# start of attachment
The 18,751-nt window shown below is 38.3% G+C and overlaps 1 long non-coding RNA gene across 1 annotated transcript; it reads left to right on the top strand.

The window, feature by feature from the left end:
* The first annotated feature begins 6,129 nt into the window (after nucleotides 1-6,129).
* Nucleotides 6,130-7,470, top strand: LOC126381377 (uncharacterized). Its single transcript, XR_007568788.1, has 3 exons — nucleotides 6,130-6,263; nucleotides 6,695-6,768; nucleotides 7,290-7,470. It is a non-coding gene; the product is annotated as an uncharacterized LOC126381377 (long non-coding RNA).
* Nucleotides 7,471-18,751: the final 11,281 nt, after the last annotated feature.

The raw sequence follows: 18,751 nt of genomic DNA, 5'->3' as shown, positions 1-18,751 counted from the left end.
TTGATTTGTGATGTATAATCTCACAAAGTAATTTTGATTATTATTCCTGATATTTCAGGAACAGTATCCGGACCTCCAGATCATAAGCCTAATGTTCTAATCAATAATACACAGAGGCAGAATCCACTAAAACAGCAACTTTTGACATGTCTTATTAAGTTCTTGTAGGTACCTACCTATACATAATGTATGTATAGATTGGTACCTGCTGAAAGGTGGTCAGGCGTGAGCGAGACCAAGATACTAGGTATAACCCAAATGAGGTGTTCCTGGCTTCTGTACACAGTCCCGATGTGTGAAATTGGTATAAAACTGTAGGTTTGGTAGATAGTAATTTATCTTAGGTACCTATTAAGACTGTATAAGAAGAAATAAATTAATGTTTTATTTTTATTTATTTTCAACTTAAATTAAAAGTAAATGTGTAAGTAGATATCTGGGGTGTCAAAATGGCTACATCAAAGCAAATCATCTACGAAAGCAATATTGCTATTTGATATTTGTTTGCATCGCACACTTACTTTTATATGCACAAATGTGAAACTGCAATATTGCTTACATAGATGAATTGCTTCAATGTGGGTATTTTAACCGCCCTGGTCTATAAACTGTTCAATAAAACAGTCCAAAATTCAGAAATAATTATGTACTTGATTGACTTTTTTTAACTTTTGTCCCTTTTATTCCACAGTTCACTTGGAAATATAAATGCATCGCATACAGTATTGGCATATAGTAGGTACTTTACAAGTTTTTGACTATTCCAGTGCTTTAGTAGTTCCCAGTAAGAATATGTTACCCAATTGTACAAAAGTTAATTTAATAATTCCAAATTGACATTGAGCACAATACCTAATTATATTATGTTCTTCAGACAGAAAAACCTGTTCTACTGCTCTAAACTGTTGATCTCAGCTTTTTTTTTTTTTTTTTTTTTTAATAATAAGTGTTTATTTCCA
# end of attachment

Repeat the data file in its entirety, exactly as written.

The 18,751-nt window shown below is 38.3% G+C and overlaps 1 long non-coding RNA gene across 1 annotated transcript; it reads left to right on the top strand.

The window, feature by feature from the left end:
* The first annotated feature begins 6,129 nt into the window (after nucleotides 1-6,129).
* Nucleotides 6,130-7,470, top strand: LOC126381377 (uncharacterized). Its single transcript, XR_007568788.1, has 3 exons — nucleotides 6,130-6,263; nucleotides 6,695-6,768; nucleotides 7,290-7,470. It is a non-coding gene; the product is annotated as an uncharacterized LOC126381377 (long non-coding RNA).
* Nucleotides 7,471-18,751: the final 11,281 nt, after the last annotated feature.

The raw sequence follows: 18,751 nt of genomic DNA, 5'->3' as shown, positions 1-18,751 counted from the left end.
TTGATTTGTGATGTATAATCTCACAAAGTAATTTTGATTATTATTCCTGATATTTCAGGAACAGTATCCGGACCTCCAGATCATAAGCCTAATGTTCTAATCAATAATACACAGAGGCAGAATCCACTAAAACAGCAACTTTTGACATGTCTTATTAAGTTCTTGTAGGTACCTACCTATACATAATGTATGTATAGATTGGTACCTGCTGAAAGGTGGTCAGGCGTGAGCGAGACCAAGATACTAGGTATAACCCAAATGAGGTGTTCCTGGCTTCTGTACACAGTCCCGATGTGTGAAATTGGTATAAAACTGTAGGTTTGGTAGATAGTAATTTATCTTAGGTACCTATTAAGACTGTATAAGAAGAAATAAATTAATGTTTTATTTTTATTTATTTTCAACTTAAATTAAAAGTAAATGTGTAAGTAGATATCTGGGGTGTCAAAATGGCTACATCAAAGCAAATCATCTACGAAAGCAATATTGCTATTTGATATTTGTTTGCATCGCACACTTACTTTTATATGCACAAATGTGAAACTGCAATATTGCTTACATAGATGAATTGCTTCAATGTGGGTATTTTAACCGCCCTGGTCTATAAACTGTTCAATAAAACAGTCCAAAATTCAGAAATAATTATGTACTTGATTGACTTTTTTTAACTTTTGTCCCTTTTATTCCACAGTTCACTTGGAAATATAAATGCATCGCATACAGTATTGGCATATAGTAGGTACTTTACAAGTTTTTGACTATTCCAGTGCTTTAGTAGTTCCCAGTAAGAATATGTTACCCAATTGTACAAAAGTTAATTTAATAATTCCAAATTGACATTGAGCACAATACCTAATTATATTATGTTCTTCAGACAGAAAAACCTGTTCTACTGCTCTAAACTGTTGATCTCAGCTTTTTTTTTTTTTTTTTTTTTTAATAATAAGTGTTTATTTCCA